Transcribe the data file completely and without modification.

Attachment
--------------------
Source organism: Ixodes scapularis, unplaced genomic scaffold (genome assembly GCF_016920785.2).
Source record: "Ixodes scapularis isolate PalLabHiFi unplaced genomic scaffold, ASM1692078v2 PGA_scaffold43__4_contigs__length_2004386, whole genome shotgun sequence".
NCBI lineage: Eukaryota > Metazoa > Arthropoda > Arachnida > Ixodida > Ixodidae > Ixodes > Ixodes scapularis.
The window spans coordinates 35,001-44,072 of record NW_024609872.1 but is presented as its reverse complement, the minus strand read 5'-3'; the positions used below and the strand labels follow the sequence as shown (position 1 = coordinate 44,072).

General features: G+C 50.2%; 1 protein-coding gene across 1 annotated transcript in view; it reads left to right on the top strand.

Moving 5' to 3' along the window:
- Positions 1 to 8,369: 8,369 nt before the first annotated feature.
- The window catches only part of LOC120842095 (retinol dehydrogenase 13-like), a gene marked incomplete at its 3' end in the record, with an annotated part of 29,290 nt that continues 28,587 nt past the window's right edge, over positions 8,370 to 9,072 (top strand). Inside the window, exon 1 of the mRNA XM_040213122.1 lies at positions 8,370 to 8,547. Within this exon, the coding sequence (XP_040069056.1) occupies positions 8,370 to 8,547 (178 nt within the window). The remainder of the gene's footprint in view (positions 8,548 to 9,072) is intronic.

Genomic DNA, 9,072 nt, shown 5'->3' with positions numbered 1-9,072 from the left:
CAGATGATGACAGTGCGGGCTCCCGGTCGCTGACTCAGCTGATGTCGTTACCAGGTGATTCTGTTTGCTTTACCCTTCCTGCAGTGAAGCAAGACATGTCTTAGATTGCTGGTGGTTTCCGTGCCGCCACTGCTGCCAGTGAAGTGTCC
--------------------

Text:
Source organism: Ixodes scapularis, unplaced genomic scaffold (genome assembly GCF_016920785.2).
Source record: "Ixodes scapularis isolate PalLabHiFi unplaced genomic scaffold, ASM1692078v2 PGA_scaffold43__4_contigs__length_2004386, whole genome shotgun sequence".
NCBI lineage: Eukaryota > Metazoa > Arthropoda > Arachnida > Ixodida > Ixodidae > Ixodes > Ixodes scapularis.
The window spans coordinates 35,001-44,072 of record NW_024609872.1 but is presented as its reverse complement, the minus strand read 5'-3'; the positions used below and the strand labels follow the sequence as shown (position 1 = coordinate 44,072).

General features: G+C 50.2%; 1 protein-coding gene across 1 annotated transcript in view; it reads left to right on the top strand.

Moving 5' to 3' along the window:
- Positions 1 to 8,369: 8,369 nt before the first annotated feature.
- The window catches only part of LOC120842095 (retinol dehydrogenase 13-like), a gene marked incomplete at its 3' end in the record, with an annotated part of 29,290 nt that continues 28,587 nt past the window's right edge, over positions 8,370 to 9,072 (top strand). Inside the window, exon 1 of the mRNA XM_040213122.1 lies at positions 8,370 to 8,547. Within this exon, the coding sequence (XP_040069056.1) occupies positions 8,370 to 8,547 (178 nt within the window). The remainder of the gene's footprint in view (positions 8,548 to 9,072) is intronic.

Genomic DNA, 9,072 nt, shown 5'->3' with positions numbered 1-9,072 from the left:
CAGATGATGACAGTGCGGGCTCCCGGTCGCTGACTCAGCTGATGTCGTTACCAGGTGATTCTGTTTGCTTTACCCTTCCTGCAGTGAAGCAAGACATGTCTTAGATTGCTGGTGGTTTCCGTGCCGCCACTGCTGCCAGTGAAGTGTCC